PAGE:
The main cable or backbone must allow high-speed data transmission as all data must pass down this one channel. A common implementation of the bus system is an Ethernet network system.
Advantages and disadvantages
|Cheaper to install than a star topology as only one main cable is required||Less secure than a star network as all data are transmitted down one main cable|
|Easier to install than a star topology||Transmission times get slower when more users are on the network|
|Easy to add new clients by branching them off the main cable||If the main cable fails, then all clients are affected|
|Less reliable than a star network due to reliance on the main cable|
|More difficult to find faults|
Physical and logical topologies
There is a distinction to be made between the physical topology and logical topology of a network. Physical topology refers to actual connection of cables. However, it is possible for networks that are connected in a particular physical topology to act in a different way with the addition of more hardware and software. For example, some Ethernet networks were physically laid out as a star, but used hubs to repeat signals, which effectively creating a bus networks.
|Don't fall into the trap of thinking that client-server and peer-to-peer networks are restricted to certain topologies.|
In the star and bus topologies, the diagram shows a main server. Although the clients have local resources in terms of processing power and storage capacity, they are dependent upon the server. This is the most common way of constructing a LAN with a large number of users. The server will be a high-end computer with a large amount of processing power and storage capacity. It needs to be big enough and fast enough to cope with the demands placed upon the clients.
In a peer-to-peer network, no one computer is in overall control of the network. Instead the resources of each computer or workstation are available to all the computers in the network. Each workstation therefore can act either as a client or a server, depending on the current task. This more common among smaller networks on for certain applications such as file sharing.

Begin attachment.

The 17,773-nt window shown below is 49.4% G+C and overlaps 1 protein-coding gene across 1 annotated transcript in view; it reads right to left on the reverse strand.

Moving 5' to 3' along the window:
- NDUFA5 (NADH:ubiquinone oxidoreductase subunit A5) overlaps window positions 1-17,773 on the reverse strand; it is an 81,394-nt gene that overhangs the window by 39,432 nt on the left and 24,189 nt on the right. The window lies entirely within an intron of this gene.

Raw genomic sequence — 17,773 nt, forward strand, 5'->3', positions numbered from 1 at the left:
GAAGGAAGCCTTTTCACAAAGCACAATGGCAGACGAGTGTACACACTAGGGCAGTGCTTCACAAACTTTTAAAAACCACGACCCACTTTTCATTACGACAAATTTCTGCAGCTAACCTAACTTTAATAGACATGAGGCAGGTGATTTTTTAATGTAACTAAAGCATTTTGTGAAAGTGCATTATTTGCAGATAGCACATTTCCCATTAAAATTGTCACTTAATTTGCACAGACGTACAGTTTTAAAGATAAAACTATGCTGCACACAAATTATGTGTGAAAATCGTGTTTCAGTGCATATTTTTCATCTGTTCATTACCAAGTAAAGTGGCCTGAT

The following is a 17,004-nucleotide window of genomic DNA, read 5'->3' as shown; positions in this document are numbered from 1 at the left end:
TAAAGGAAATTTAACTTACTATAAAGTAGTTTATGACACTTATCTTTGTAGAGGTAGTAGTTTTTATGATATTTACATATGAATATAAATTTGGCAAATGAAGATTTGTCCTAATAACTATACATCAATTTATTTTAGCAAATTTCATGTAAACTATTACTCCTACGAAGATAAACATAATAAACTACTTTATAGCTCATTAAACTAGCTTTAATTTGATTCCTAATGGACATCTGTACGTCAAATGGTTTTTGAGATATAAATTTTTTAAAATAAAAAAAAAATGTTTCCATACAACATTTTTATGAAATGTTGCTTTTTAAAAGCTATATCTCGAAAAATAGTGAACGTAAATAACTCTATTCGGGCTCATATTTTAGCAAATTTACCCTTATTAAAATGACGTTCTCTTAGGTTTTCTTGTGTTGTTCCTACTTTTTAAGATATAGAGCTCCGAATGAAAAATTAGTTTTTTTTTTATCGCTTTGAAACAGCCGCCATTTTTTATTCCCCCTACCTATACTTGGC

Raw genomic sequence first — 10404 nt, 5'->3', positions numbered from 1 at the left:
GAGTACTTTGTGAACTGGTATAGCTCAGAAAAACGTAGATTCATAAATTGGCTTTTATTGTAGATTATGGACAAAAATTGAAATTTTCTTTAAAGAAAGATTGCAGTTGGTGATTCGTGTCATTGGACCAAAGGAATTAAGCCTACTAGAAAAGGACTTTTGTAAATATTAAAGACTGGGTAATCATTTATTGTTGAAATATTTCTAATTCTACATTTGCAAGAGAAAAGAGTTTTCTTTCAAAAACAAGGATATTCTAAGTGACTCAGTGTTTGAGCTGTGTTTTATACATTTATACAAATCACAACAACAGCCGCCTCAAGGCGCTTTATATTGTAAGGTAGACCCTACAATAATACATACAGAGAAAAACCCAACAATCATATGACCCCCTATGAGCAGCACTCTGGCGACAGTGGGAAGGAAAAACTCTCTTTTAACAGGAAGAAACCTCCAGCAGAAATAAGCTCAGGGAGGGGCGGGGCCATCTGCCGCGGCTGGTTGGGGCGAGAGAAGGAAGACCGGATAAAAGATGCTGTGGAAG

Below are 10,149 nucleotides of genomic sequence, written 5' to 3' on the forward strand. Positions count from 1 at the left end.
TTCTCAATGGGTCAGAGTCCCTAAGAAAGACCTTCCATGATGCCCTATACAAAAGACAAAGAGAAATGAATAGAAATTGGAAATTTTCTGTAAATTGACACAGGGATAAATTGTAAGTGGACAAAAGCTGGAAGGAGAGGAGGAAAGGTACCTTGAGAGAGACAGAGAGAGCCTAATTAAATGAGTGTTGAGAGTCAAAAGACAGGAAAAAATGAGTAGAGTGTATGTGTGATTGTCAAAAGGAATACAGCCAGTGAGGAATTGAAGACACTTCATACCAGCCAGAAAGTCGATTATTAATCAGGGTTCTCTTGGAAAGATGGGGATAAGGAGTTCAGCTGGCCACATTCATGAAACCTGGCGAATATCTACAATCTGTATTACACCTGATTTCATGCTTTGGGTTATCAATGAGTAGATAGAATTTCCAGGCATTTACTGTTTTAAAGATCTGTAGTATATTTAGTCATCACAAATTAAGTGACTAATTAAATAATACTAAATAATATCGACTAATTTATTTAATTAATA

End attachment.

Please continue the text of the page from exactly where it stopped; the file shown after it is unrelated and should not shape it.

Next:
|Peer-to-peer networks are often used at home where every computer and device has equal rights.|
Recap: Peer-to-peer and client server networks compared
|Who's in charge? Where is the control?||No one / Everyone||Server|
|How are resources shared||On a individual basis||Centrally by the server to users/groups|
|Does it need a special OS?||No||Yes|
|Simple/hard to setup||Simple||Needs system admin|
|Cost||Low||High(er) (server can be expensive as can sys admin software)|
|Secure?||Lower||Higher (but needs expertise)|
A wireless network varies from a wired network in that it does not use cables to make the physical connections between devices. Instead the data is sent using radio waves. Wireless networks can be implemented over small or large geographical distances so it is possible to have a wireless LANs (WLAN) and wireless WANs (WWAN). Many business and home networks are set up wirelessly, doing away with the need for costly cabling and enabling easy access to the network from any device with a wireless network adapter (NIC).
All devices on a network have a Media Access Control (MAC) address. This is a unique identifier encoded into the network interface card (NIC) in the format of six groups of two hex digits separated by colons, e.g. 02:32:45:77:89:ab. Any device that connects to a network using WiFi will connect through a wireless access point and must have its own unique MAC address. Every NIC ever manufactured has a unique address meaning that they can be used to identify every device uniquely. The first half of the MAC address is the manufactured code and the second half is the unique device code allocated network adapter (NIC).
WiFi is the generic term for a Wireless Local Area Network (WLAN) where devices can connect wirelessly to each other and where a connection can be made to the Internet providing one of the devices in the network is online. WiFi operates to a generic standard called IEEE 802.11, ensuring that all devices are compliant and can connect and transmit data around the network.
Advantages and Disadvantages of Wireless Networks
|low set-up costs||interference can occur and is slower than wired networks|
|not tied down to a specific location||the connection is not as stable as wired networks and can 'drop off'|
|can connect multiple devices without the need for extra hardware||more open to hacking|
|less disruption to the building due to no wires being installed||it will lose quality through walls or obstructions|
The purpose of Service Set Identifier (SSID)
SSID is simply the technical term for a network name.
When you set up a wireless home network, you give it a name to distinguish it from other networks in your neighbourhood.
You'll see this name when you connect your computer to your wireless network.
An SSID is the primary name associated with a 802.11 wireless local area network (WLAN) including home networks and public hotspots.